Jonathan Simon weighs in on the SCOOP rebuttal

From Manjoo’s Salon article: “For instance, in the Bush strongholds — where the average completion rate (of exit poll surveys) was 56 percent — it’s possible that only 53 percent of those who voted for Bush were willing to be polled, while people who voted for Kerry participated at a higher 59 percent rate. Meanwhile, in the Kerry strongholds, where Mitofsky found a 53 percent average completion rate, it’s possible that Bush voters participated 50 percent of the time, while Kerry voters were willing to be interviewed 56 percent of the time. In this scenario, the averages work out to the same ones Kennedy cited: a 56 percent average response rate in Bush strongholds, and a 53 percent average response rate in Kerry strongholds. But in both Bush strongholds and Kerry strongholds, Kerry voters would have been responding at a higher rate, skewing the poll toward Kerry.”

From Michael Collins’s Scoop critique of Manjoo: “This critical paragraph consists of simple verbal calculations, plus or minus three. There is nothing else there except Manjoo’s words surrounding numbers which conveniently counter the statistical and mathematical analyses Kennedy cites. This is simply amazing. Meaningless words and numbers are produced to refute Kennedy’s sources without any basis whatsoever. None. The run on sentences above are based entirely on the phrase “it’s possible.”

Jonathan Simon comments:
Of course the illogic of the Manjoo math above is even worse than Collins’s description of it. The averaging that Manjoo indulges in (59K + 53B / 2 = 56 in Bush strongholds and 56K + 50B / 2 = 53 in Kerry strongholds), would be possible only if there were an equal number of Kerry and Bush voters–that is, if K = B–in each set of strongholds. By definition, the strongholds represented unequal (in fact >80/20) divisions of Kerry and Bush voters (hence “strongholds”), so Manjoo’s facile averaging is false, and is in fact mathematical nonsense, as would be obvious to a pre-algebra middle school student. It was in fact extremely difficult, if not impossible, to make the data given by Edison/Mitofsky fit the “reluctant responder” hypothesis, though the debate on whether it was technically possible or not rested on genuine mathematical analysis of a fairly high order, rather than the garbage thrown into the pot by Manjoo.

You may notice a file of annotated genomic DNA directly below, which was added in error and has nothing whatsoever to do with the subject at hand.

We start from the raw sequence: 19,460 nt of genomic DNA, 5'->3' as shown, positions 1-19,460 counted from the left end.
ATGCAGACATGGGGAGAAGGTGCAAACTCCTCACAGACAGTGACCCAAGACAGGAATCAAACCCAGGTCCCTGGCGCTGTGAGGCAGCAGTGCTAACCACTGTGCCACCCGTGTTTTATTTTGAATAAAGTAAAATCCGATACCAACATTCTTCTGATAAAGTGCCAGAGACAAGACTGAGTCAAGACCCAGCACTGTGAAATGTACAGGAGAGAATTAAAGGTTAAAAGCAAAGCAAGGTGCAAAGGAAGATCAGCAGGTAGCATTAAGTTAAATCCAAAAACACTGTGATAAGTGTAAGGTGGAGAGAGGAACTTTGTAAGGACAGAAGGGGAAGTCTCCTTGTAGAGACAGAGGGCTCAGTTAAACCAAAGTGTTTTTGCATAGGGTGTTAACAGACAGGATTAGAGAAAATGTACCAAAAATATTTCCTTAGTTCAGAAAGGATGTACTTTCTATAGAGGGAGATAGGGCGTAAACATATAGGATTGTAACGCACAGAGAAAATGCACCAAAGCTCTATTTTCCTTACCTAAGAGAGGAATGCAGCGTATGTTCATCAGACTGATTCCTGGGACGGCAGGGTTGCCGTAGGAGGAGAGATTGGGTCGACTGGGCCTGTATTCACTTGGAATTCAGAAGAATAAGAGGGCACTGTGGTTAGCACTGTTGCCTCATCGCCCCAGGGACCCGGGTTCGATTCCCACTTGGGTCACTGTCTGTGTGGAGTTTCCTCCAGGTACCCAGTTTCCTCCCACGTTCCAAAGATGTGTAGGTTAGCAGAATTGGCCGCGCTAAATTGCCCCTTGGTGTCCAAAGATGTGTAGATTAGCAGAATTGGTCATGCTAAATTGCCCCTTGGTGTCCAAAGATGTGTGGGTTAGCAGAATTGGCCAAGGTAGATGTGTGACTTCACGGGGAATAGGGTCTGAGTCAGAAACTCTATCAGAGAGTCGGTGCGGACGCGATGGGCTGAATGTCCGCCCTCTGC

What is particularly aggravating about this is that legitimate calculations of actual rigor have been being carried out by many of us since literally seconds after the release of the relevant data in January 2005, grappling with the fairly complex mathematical challenges posed by an incomplete data set. All this was public and available to Manjoo, had he cared to look it up. For him to attempt to disparage Kennedy’s analysis (and that of the rest of the analysts who have worked long and hard) by using simplistic, false and inane arithmetic (for pete’s sake), reveals either an unconscionable shoddiness of analysis and argument or a driving motive to disparage without letting either facts or basic math get in the way (and unfortunately this shoot-from-the-hip-while-talking-on-a-cell-phone utter absence of rigor characterizes Manjoo’s attack at many other points as well).

In either case, Manjoo owes not only Kennedy, but the rest of us who have devoted our energies to this task, a retraction and an apology.

–Jonathan Simon

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